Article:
Sometimes when I print small from medium format I use the 135 in order to get the column up high enough where I can practically do all of the dodging and burning required.

    Image quality wise I can't say that I see much difference if any, but I haven't really looked either. I guess my summary boils down to the 135mm Omegaron being good enough, and not giving me any reason to try to improve print quality.
    "Often moments come looking for us". - Robert Frank

    "Make good art!" - Neil Gaiman

    "...the heart and mind are the true lens of the camera". - Yousuf Karsh

  8. #8
    L Gebhardt's Avatar
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    Why would you want a shorter lens for 8x10 or 11x14? I have both 150 and 135mm Nikons from the same vintage. Both are excellent, but I found the 135mm more useful for bigger enlargements where it was hard to reach the focus knob on my D5 (or when the enlarger head hits the ceiling in the new darkroom). Other than that I found the longer lens got used more often.

  9. #9

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    Good Afternoon, Michael,

    I've used a 135 Componon on my Beseler MCR-X for around forty years with no problem. Several years ago, I bought a 150 Rodagon, thinking that using it would mean more of a given image would be projected by the center of the lens, supposedly the best for quality. Somehow, I never got around to mounting the 150 in a board! Maybe someday I will; maybe I'll notice greater image sharpness--but somehow I doubt that it will make a significant difference.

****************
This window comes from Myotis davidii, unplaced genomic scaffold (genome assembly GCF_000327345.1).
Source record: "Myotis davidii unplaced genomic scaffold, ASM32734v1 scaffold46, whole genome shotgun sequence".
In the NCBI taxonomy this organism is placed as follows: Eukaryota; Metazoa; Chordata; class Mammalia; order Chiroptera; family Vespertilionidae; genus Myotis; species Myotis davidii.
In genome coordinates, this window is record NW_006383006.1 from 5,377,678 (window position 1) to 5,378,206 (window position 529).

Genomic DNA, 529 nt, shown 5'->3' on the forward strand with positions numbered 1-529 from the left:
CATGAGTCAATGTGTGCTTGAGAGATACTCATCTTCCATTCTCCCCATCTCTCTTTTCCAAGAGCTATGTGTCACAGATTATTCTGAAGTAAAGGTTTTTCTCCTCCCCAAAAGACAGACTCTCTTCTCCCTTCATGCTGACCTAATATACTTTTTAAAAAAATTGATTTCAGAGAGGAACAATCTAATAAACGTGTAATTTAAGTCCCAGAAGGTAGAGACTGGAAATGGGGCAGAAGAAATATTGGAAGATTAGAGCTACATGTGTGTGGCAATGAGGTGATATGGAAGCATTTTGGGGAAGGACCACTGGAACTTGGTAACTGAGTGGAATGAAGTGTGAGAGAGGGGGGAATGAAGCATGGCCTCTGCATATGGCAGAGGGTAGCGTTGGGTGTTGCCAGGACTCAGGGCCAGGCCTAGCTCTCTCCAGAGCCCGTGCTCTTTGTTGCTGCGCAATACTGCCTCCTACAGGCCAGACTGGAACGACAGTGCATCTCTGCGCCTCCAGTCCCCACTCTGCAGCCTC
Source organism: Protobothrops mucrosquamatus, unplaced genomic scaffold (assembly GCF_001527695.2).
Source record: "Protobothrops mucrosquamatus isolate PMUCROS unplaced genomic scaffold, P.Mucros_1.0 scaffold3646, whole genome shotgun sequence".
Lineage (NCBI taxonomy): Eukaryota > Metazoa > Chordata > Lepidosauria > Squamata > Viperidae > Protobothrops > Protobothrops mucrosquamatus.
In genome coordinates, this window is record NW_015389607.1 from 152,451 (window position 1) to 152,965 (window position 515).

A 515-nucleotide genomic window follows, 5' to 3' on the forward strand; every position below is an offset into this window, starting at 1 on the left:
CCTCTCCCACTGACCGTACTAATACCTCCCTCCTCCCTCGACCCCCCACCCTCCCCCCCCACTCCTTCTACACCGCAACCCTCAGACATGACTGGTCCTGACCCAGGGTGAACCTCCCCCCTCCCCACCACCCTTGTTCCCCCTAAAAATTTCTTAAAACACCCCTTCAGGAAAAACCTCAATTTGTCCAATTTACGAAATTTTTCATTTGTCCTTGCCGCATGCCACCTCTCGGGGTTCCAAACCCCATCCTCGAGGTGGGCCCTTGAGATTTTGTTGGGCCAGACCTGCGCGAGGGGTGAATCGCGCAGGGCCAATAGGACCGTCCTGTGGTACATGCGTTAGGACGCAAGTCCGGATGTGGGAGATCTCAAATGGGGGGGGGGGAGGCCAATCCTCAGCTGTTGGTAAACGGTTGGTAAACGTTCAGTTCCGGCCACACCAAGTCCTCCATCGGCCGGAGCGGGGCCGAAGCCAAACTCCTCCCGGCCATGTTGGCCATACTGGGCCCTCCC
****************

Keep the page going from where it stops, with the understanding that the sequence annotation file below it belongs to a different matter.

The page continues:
Konical

  10. #10

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    Michael - My enlarger is a 5x7 Omega E6 w/ Omegalite lamphouse, which I've always used for graded Galerie paper; lenses are all Componons (105/135/150/210). Never noticed any corner falloff in the prints, so never checked for lens falloff. Recently did a DIY LED conversion for use with VC papers, so I decided to check the illumination uniformity with each of these lenses when setup for 8x10, 11x14 and 16x20 prints. At each print size I checked at f/5.6, f/16 and f/45. After centering the easel on lens axis, the results with 4x5 neg carrier w/o lens, as well as both 135 and 150, showed very uniform w/o lens but both lenses caused much corner falloff wide open - up to 1/2 stop. Closing down to f/16 reduced falloff to negligible for 150 (possibly f/11 would have done the same) and 1/3 stop for 135. So, yes, there's some slight falloff with 135, but the edges of any print are typically burned slightly anyway, so there should be no issue with falloff.

    Larry - I have enough ceiling height to raise my head to the top of the column, but when the power lift failed and could not be repaired I built a gripper (cushioned "pliers") with long handles to reach the manual control knob for fine tuning after the visual focus. Works ok. Would rather have the focus extension device by KHB but it costs more than the enlarger is worth. Some day I may find a way to simulate the KHB gadget with a different mechanical arrangement, but for now I'm functioning.
    Last edited by silveror0; 01-16-2014 at 09:14 PM. Click to view previous post history.